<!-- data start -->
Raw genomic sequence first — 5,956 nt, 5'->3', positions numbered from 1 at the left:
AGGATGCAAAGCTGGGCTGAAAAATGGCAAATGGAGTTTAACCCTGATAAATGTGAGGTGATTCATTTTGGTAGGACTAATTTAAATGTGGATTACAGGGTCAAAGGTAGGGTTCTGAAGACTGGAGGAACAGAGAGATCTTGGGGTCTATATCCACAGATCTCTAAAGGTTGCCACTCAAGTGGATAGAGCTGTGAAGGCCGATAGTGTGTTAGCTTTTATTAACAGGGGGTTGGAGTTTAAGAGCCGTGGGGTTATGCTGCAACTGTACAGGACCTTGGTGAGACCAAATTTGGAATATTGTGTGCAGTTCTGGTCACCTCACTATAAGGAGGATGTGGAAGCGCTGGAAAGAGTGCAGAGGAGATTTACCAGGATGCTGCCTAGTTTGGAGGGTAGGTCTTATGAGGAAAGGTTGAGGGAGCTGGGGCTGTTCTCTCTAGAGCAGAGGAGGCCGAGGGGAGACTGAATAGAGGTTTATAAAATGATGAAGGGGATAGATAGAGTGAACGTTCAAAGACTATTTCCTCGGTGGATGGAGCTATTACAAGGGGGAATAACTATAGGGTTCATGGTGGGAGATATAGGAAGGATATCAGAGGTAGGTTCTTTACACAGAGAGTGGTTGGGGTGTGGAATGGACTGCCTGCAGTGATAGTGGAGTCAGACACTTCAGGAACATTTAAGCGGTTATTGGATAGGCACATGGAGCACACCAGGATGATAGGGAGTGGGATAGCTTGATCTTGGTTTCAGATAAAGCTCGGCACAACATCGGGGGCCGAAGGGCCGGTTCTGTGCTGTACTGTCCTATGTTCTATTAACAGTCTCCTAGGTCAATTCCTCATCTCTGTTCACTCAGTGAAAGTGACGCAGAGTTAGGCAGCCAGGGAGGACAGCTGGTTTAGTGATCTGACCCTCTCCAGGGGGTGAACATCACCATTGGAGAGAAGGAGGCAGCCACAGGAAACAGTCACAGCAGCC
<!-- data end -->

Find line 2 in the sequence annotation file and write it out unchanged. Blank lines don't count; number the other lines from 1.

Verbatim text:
AGGATGCAAAGCTGGGCTGAAAAATGGCAAATGGAGTTTAACCCTGATAAATGTGAGGTGATTCATTTTGGTAGGACTAATTTAAATGTGGATTACAGGGTCAAAGGTAGGGTTCTGAAGACTGGAGGAACAGAGAGATCTTGGGGTCTATATCCACAGATCTCTAAAGGTTGCCACTCAAGTGGATAGAGCTGTGAAGGCCGATAGTGTGTTAGCTTTTATTAACAGGGGGTTGGAGTTTAAGAGCCGTGGGGTTATGCTGCAACTGTACAGGACCTTGGTGAGACCAAATTTGGAATATTGTGTGCAGTTCTGGTCACCTCACTATAAGGAGGATGTGGAAGCGCTGGAAAGAGTGCAGAGGAGATTTACCAGGATGCTGCCTAGTTTGGAGGGTAGGTCTTATGAGGAAAGGTTGAGGGAGCTGGGGCTGTTCTCTCTAGAGCAGAGGAGGCCGAGGGGAGACTGAATAGAGGTTTATAAAATGATGAAGGGGATAGATAGAGTGAACGTTCAAAGACTATTTCCTCGGTGGATGGAGCTATTACAAGGGGGAATAACTATAGGGTTCATGGTGGGAGATATAGGAAGGATATCAGAGGTAGGTTCTTTACACAGAGAGTGGTTGGGGTGTGGAATGGACTGCCTGCAGTGATAGTGGAGTCAGACACTTCAGGAACATTTAAGCGGTTATTGGATAGGCACATGGAGCACACCAGGATGATAGGGAGTGGGATAGCTTGATCTTGGTTTCAGATAAAGCTCGGCACAACATCGGGGGCCGAAGGGCCGGTTCTGTGCTGTACTGTCCTATGTTCTATTAACAGTCTCCTAGGTCAATTCCTCATCTCTGTTCACTCAGTGAAAGTGACGCAGAGTTAGGCAGCCAGGGAGGACAGCTGGTTTAGTGATCTGACCCTCTCCAGGGGGTGAACATCACCATTGGAGAGAAGGAGGCAGCCACAGGAAACAGTCACAGCAGCC